• Guest

    This story has brought me to tears. I’ve always thought my thoughts were abnormal and anytime I’ve ever mentioned them, people are horrified.
    My mother was 19 when she got pregnant with me and she was not ready to be a mother. She was enrolled in the local community college and was a pretty big party-goer. My father and her had broken up before she found out she was pregnant with me and he made it clear that he had no interest in being involved in my life. She didn’t want me but our family is very Catholic and abortion was not seen as acceptable.
    So she had me and more or less dropped me off with my grandparents. Occasionally I would see her, more often I would not. When I was two she got pregnant again and “did the right thing” by marrying the guy. That led to almost 16 years of sexual, physical, mental, verbal, and emotional abuse for me. She was always angry that I looked so much like my father and had his mannerism and he wanted neither a step-child (it doesn’t look good for the religious, it appears) or a girl. We also lived in poverty.
    I overcame it. I have a wonderful family of my own and my children have never known the horrors that I went through. I’m currently working on my third degree and I would like to think I’m a productive member of society.
    If my mother had had an abortion, people say I never would have seen my own children. But if I had never made it beyond the stage of embryo, I never would have known them or what I had been missing. I never would have learned how to apply make up to cover up black eyes, how to best get over a UTI or set a broken finger without any medical attention, or what it was like to have to go to ninth grade and work enough hours under the table so I could afford to buy myself food and clothes.

  • Guest

    This story illuminates the myth that all women are destined to be great mothers. It is an inherent ability of all women and as long as we bring a baby to term we will magically have all the skills and mental capacities to be a great mother. Our love can overcome any obstacles including poverty, lack of a support system, or the fact that a woman may just not want to have a child. Obviously this is not true but it is an assumption used by the pro-fetus movement and others. It is also used by the criminal justice system to criminalize women who do bring their fetus to term and have to raise their children in less than optimal circumstances. It is a dangerous myth that this story does good work to dispel. This is a conversation that more people and women need to have: Being a woman does not necessarily imply the ability to be great mother and women who chose not to have any children are complete women, not some sort of mutant outcasts. Women who chose to abort when they know they cannot or should not be mothers are actually saving lives.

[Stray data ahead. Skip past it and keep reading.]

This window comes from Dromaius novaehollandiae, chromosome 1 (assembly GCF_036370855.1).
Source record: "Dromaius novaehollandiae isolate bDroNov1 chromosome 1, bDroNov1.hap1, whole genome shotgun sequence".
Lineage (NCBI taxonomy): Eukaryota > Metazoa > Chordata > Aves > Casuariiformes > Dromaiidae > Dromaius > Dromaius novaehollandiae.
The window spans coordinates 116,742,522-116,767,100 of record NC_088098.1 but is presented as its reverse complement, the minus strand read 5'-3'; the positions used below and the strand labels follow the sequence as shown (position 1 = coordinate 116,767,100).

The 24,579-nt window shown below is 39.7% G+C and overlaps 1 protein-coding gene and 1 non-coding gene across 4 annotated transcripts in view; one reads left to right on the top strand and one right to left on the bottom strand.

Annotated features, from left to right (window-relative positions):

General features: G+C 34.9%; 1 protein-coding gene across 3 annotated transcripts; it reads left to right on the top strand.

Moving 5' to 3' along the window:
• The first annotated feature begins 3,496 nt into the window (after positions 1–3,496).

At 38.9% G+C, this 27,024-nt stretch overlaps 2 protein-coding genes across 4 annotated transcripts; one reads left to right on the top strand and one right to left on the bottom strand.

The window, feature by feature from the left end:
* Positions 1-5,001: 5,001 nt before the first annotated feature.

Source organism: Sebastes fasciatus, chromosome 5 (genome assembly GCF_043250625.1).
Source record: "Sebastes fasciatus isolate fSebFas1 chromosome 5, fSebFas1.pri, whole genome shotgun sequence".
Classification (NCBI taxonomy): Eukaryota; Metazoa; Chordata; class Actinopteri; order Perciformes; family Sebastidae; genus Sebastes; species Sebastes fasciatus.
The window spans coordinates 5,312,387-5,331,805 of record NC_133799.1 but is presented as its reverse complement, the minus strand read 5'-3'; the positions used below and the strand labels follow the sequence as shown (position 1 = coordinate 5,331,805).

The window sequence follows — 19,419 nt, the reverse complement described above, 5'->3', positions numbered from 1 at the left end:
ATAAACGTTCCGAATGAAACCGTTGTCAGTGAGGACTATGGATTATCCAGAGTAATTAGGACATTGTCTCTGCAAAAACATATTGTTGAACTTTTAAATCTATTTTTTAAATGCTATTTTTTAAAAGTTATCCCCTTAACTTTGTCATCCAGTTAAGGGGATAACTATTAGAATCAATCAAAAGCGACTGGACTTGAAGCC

• Kat

    My mother’s decision to keep me hasn’t had any especially negative impact on either of our lives (as far as I am aware, although I have been learning many interesting truths about her and my family since she has been dying of cancer these past few years), but I have always been comfortable with the idea that I could have been aborted.  Being upset about the possibility of being aborted is just as pointless as being upset about the possibility of the world never existing at all.  Why would it matter if it hadn’t?  It’s a moot point.

    Recently my mother and I were having a pro-choice vs. pro-life discussion.  I am pro-choice and she is pro-life and believes that since she is so much older and wiser than me that I am simply a misguided child (almost 30 years old, mind you) who has yet to learn all the truths of life.  She confessed to me during this discussion that my father had wanted to abort me.  I believe she thought this would make me change my mind.  I just said, “That’s fine.  You could have.”

    Later, when I was alone, I thought a bit more about her logic and why I found it so baseless.  You see, every person alive to argue and consider abortion was obviously not aborted.  Therefore, if we were to follow her logic, every single person alive should be pro-life.  After all, we were brought into the world only as a result of a pro-life action.

    By the same logic, as I see it, every person who was brought into the world as a result of rape should therefore be in favor of rape.